Maxim Noreau, D (Canada)
A rule of thumb: when you watch the Spengler Cup, keep a close eye on Noreau. This will be the defenseman's sixth tournament, and with 15 points in 19 games, Noreau is five points off of Micki DuPont's Canadian defenseman record and eight points behind long-time Davos rearguard Beat Equilino for first among all defenders. Noreau, a former Minnesota Wild prospect, has made his career as a dominant two-way defenseman in Switzerland. His 179 points in 264 games are fifth-most among Swiss League defensemen over the past decade.

Ian Mitchell, D (Canada)
Last year, it was Nashville's Dante Fabbro. Now, Mitchell, a Chicago Blackhawks prospect, will represent the NCAA on the Canadian blueline. Despite being just 20, Mitchell could still play a key role for the Canadians. He has experience on the bigger international ice thanks to appearances at the U-18 World Championship and Hlinka-Gretzky Cup in the past, so it might not take him long to adjust. Currently playing for the University of Denver, Mitchell is two points behind Wisconsin's Wyatt Kalynuk for the most points by a Canadian in the NCAA and it's likely his power-play prowess will carry over to Canada's Spengler Cup efforts.

Mattias Tedenby, LW (Davos)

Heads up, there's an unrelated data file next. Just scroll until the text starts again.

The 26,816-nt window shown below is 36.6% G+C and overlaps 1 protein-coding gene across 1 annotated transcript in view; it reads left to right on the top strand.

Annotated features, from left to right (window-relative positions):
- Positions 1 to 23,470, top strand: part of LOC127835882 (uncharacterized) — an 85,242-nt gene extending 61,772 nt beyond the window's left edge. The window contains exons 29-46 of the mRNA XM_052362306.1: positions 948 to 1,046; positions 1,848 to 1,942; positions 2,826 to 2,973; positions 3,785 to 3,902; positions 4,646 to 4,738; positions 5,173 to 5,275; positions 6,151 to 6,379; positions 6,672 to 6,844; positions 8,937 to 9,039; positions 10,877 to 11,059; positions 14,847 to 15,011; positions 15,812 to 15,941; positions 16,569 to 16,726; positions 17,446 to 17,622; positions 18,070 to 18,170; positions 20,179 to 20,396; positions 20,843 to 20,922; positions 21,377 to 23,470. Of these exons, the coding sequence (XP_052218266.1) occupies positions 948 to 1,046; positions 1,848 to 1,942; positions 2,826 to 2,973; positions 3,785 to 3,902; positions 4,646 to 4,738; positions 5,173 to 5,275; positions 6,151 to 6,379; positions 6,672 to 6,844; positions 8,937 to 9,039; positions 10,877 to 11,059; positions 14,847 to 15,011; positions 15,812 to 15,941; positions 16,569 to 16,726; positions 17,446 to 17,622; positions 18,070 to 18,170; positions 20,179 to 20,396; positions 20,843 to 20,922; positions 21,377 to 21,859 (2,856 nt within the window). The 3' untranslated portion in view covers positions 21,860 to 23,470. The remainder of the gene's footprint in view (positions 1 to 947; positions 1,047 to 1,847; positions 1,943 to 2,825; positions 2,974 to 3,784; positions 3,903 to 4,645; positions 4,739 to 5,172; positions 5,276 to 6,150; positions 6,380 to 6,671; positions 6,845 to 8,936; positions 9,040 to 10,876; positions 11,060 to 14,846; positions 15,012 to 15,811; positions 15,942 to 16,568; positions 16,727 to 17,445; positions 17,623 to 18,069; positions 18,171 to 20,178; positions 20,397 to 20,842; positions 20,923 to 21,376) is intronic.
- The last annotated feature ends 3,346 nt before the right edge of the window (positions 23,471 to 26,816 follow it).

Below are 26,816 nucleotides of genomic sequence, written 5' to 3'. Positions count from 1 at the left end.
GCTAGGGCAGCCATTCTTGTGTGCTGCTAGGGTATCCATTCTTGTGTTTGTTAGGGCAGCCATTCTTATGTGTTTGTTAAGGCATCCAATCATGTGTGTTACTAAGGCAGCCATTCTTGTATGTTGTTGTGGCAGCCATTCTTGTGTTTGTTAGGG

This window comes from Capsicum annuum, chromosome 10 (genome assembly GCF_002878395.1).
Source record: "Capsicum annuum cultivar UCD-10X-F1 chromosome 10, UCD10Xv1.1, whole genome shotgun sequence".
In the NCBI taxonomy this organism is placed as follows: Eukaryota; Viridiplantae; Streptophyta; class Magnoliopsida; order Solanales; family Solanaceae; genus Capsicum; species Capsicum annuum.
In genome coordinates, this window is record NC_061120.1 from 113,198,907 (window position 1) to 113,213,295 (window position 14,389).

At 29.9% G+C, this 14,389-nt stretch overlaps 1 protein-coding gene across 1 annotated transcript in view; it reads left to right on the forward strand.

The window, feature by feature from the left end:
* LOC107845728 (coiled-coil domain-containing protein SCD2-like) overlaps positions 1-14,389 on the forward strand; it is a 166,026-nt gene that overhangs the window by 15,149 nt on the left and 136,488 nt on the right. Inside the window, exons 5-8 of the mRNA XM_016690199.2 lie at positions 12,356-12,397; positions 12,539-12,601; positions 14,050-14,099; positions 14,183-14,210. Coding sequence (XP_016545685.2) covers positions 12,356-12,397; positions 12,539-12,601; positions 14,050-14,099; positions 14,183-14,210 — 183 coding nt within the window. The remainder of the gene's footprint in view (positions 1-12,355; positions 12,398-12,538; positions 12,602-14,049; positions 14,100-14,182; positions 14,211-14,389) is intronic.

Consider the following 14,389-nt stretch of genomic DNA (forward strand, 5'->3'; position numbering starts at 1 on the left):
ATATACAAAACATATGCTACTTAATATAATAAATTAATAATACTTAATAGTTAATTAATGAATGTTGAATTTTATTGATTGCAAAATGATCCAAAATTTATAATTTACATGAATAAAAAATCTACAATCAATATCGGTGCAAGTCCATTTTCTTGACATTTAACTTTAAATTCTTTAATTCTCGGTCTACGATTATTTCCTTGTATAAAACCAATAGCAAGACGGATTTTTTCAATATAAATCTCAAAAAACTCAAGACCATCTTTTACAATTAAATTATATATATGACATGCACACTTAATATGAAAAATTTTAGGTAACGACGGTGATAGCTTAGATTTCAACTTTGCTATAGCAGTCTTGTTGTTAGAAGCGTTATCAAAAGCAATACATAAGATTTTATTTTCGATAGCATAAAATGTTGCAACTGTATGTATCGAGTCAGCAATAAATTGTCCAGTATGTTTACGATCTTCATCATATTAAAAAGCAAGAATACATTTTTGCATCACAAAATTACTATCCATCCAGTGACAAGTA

If the name sounds familiar, yes, this is the former first-round pick. Tedenby, who spent parts of four seasons with New Jersey, didn't have the all-around ability to remain in the NHL, but with a team-leading 13 goals in 26 games, he's been splendid in his first year in the Swiss League. A flashy, skilled forward, Tedenby's skating is still as good as it was when he was a promising prospect. However, his defensive deficiencies remain and chances are he won't get a legit shot in the NHL again. Still, Tedenby has looked good with Enzo Corvi and Fabrice Herzog and that's what Davos needs to chase gold once again.

Benjamin Baumgartner, C (Davos)
Could Baumgartner be a target of NHL teams in the near future? The 19-year-old has been passed over twice, but he caught the eyes of scouts with an 11-point performance earlier this month that led Austria to the top world junior tournament for 2021. In domestic action, Baumgartner sits fifth in team scoring with 18 points despite missing two weeks to play internationally and he's the only U-20 player in the NLA more than 10 points. Per NL Ice Data, Baumgartner has seen his ice time jump from just under eight minutes per game to 13:28 in recent weeks, with his points-per-60 tops on Davos at an impressive 2.88. He's small – only 5-foot-9 – but Baumgartner's skill is undeniable.

Henrik Larsson, D (TPS)
The 2019-20 season has been a breakthrough for Larsson, a 25-year-old defender who stands a mere 5-foot-7. Larsson had a couple of good seasons in Sweden's Allsvenskan, but couldn't play an impact role with Brynas in the main Swedish League. With 23 points in 32 Finnish Liiga contests, however, Larsson sits three points behind Valtteri Kemilainen for the league lead among defensemen. The small but skilled two-way defenseman can run the power play, and while he's not much of a shooter, he's an adept passer. TPS is last in the Finnish League, but Larsson has been a bright spot for the club this season.

Linus Omark, LW (Ufa)